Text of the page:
AMD collaborates with the Energy Science Network

India, Bengaluru- AMD announced its collaboration with the Energy Science Network (ESnet) in the launch of ESnet6, the latest generation of the US Department of Energy’s high-performance, dedicated science network.

AMD has worked closely with ESnet since 2018 to integrate the powerful adaptive computing of ESnet6’s smart and programmable network nodes. The ESnet6 Extreme Packet Monitoring System uses AMD Alveo U280 FPGA based network-connected accelerator cards at the core network switch points. This will enable high-touch packet processing and help improve network monitoring and management accuracy to improve performance. Programmable devices allow for the addition of new possibilities for continuous innovation in the network.

In order to customize 2x100Gbit/s AMD Alveo U280 accelerators as network interface cards (NIC) for ESnet6, an OpenNIC overlay – developed by AMD – was used to provide a standard network interface and host attachment hardware, allowing new and experimental networking functions to be easily implemented on the Alveo card. . Since then, OpenNIC has become open source after it was successfully used and developed by ESnet, as well as several leading academic research groups. Also important for rapid innovation by non-professionals was the use of the AMD VitisNetP4 development tools to compile the P4 packet processing language into FPGAs.

AMD Alveo U280 cards, using OpenNIC and VitisNetP4, are deployed on every node in the ESnet6 network. The high-touch approach based on accelerated processing using FPGAs allows every packet in an ESnet6 network to be monitored at extremely high throughput rates to enable deep insights into network behavior, as well as help quickly detect and correct problems and hotspots in the network. The Alveo U280 card with the OpenNIC platform also provides the ability to adapt to allow the continuous rollout of new capabilities for the end user community as needs evolve over the life of ESnet6.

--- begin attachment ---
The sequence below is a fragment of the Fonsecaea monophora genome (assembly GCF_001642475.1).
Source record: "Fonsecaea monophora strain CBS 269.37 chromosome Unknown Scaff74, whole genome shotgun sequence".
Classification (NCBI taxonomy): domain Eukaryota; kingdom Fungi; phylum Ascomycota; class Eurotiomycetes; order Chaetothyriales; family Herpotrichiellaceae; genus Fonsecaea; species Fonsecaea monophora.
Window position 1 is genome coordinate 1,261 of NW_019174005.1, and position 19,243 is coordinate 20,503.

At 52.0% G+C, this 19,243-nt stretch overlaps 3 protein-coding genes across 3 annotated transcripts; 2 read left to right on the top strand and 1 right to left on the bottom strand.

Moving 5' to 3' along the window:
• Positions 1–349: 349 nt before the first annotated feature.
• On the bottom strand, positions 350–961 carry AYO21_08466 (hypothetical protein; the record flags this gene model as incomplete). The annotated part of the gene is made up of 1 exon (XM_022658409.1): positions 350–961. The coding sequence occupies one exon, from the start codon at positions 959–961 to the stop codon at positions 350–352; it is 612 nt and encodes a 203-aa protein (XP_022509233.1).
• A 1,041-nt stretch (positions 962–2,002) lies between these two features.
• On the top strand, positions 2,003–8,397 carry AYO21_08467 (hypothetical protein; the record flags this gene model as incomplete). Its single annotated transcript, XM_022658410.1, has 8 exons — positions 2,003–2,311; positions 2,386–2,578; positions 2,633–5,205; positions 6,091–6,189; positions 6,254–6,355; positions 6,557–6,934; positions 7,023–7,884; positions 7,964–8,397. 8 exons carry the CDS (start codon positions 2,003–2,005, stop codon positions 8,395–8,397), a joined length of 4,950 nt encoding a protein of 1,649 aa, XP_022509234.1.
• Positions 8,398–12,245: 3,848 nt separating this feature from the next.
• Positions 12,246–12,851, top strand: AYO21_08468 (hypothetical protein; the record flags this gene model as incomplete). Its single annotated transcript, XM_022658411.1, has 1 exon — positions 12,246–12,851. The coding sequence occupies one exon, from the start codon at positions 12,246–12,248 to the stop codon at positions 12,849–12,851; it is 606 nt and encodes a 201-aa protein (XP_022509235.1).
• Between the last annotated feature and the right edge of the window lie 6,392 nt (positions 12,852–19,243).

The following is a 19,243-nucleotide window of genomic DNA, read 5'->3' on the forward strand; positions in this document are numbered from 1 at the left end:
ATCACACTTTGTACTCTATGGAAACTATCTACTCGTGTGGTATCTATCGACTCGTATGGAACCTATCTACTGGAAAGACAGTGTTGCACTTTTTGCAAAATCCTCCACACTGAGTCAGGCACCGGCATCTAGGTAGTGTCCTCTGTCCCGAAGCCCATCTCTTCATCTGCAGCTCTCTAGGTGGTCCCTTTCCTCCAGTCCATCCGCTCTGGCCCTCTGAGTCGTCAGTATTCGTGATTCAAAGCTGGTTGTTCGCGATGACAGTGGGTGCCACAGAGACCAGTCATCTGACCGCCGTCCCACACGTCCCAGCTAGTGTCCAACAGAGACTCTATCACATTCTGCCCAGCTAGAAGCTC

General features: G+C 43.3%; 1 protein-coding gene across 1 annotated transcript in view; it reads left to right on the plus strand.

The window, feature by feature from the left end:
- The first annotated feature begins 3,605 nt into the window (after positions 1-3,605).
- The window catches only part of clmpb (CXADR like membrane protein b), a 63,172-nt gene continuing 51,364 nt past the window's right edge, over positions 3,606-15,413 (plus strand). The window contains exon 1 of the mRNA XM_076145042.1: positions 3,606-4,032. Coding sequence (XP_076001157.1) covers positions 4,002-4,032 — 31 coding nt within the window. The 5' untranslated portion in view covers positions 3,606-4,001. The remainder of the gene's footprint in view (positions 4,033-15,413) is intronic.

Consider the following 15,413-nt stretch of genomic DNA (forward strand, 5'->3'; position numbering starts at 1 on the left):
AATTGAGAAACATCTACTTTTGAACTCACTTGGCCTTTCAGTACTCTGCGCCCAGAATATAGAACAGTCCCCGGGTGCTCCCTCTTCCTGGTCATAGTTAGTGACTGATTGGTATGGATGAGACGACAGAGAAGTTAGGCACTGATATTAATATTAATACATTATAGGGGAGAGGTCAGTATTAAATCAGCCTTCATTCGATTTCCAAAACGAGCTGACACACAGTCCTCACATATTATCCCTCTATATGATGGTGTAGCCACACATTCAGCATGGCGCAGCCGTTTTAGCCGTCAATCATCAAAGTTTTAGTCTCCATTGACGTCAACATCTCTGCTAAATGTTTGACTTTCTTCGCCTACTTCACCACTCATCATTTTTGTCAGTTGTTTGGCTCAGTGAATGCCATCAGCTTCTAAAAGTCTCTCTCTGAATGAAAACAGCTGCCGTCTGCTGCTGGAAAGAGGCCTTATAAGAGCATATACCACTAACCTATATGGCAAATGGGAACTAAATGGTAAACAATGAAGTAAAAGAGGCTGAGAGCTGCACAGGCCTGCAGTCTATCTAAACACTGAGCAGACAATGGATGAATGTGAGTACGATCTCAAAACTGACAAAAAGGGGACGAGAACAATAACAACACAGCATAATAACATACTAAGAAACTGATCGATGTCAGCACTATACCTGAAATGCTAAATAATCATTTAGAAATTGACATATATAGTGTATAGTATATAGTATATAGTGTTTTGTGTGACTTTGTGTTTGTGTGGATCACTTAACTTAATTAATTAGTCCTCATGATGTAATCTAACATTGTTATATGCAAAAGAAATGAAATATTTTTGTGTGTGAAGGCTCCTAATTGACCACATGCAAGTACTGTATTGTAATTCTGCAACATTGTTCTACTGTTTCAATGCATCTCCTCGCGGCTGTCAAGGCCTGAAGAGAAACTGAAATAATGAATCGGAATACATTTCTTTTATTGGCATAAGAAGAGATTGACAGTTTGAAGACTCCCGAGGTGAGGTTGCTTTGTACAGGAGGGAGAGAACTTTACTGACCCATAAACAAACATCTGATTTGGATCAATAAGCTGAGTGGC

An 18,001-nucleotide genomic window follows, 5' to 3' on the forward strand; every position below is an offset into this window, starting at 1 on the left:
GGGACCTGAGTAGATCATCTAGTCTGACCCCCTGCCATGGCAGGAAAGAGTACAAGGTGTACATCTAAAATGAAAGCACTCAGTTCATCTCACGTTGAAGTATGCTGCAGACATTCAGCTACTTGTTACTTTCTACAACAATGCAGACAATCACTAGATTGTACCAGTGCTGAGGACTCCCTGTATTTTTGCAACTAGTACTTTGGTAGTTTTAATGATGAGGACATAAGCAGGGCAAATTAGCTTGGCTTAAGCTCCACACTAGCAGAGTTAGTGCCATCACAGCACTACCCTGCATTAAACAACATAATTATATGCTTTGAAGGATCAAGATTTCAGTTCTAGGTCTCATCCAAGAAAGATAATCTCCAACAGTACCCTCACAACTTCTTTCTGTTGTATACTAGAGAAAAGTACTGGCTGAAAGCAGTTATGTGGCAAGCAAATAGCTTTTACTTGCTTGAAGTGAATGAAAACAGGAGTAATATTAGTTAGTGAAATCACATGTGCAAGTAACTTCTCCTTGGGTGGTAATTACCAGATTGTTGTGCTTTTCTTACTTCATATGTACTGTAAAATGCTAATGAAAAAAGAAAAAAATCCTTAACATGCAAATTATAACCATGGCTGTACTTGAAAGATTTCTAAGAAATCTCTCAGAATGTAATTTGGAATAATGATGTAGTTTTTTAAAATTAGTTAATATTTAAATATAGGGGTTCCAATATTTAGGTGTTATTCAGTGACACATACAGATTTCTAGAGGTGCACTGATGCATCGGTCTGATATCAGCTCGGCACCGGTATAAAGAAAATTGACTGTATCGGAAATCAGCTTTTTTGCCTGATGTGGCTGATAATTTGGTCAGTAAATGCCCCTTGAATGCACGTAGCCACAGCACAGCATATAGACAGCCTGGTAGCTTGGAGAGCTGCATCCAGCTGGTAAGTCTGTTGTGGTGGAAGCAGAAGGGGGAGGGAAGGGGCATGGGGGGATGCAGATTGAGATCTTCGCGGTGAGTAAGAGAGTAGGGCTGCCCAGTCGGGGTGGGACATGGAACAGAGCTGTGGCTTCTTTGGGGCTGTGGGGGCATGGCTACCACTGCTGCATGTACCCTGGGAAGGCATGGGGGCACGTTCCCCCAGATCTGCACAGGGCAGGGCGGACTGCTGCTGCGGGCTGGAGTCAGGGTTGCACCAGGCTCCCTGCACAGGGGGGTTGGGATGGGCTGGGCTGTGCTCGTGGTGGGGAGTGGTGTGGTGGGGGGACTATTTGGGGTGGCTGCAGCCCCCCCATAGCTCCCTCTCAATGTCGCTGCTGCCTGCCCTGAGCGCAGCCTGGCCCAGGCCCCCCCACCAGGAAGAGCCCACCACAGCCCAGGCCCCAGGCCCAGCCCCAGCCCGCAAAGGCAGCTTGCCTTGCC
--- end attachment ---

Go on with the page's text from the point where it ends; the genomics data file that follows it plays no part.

The benefits of adaptive computing from AMD at the required network line rates are also being applied to the edges of the ESnet6 network. Globally distributed science tools are the primary sources for the “big data” science streams that ESnet must support. The Alveo card can be used with OpenNIC to filter and shape data on demand before sending over ESnet. For supercomputing facilities, which are among the destinations for these large data sets, the Alveo card can be used with OpenNIC to balance the load across computing and storage servers.

“AMD is honored to provide ESnet with the cutting-edge technology and expertise needed to help bring the new network into service,” said Ivo Paulsens, Senior Vice President and Chief Technology Officer of AMD’s Adaptive and Embedded Computing Group. “The capabilities of AMD FPGA-based adaptive networking form a fundamental building block of the ESnet6 large-scale packet processing system and provide the basis for the Department of Energy’s future vision for distributed electronics.”

High-capacity, high-performance networks

Headquartered at Lawrence Berkeley National Laboratory (Berkeley Lab), ESnet serves as the Department of Energy’s “data cycling system”, connecting all of its national laboratories, and tens of thousands of DOE-funded researchers. This includes the Department of Energy’s leading scientific instruments and supercomputer centers – including the world’s first exascale system, and Giant frontier computer Powered by AMD EPYC™ CPUs and AMD Instinct™ Accelerators.

“ESnet6 is designed to support the Department of Energy’s multi-billion dollar investment in scientific research that leads to breakthroughs that impact our daily lives. It represents a transformative change in the way networks are built for scientific research,” said Indir Munga, CEO of ESnet. “AMD technology helps us enhance network resilience. and its performance.”

With over 46 Tbps of bandwidth, ESnet6 features a significant increase in bandwidth over previous generations to support the unique needs of scientific research. With this boost in capacity, along with new service capabilities, scientists can process, analyze, visualize, share, and store the mountains of research data produced by experiments, modeling, and simulations faster. Data travels quickly between interconnected sites and collaborators, which speeds up discovery time.

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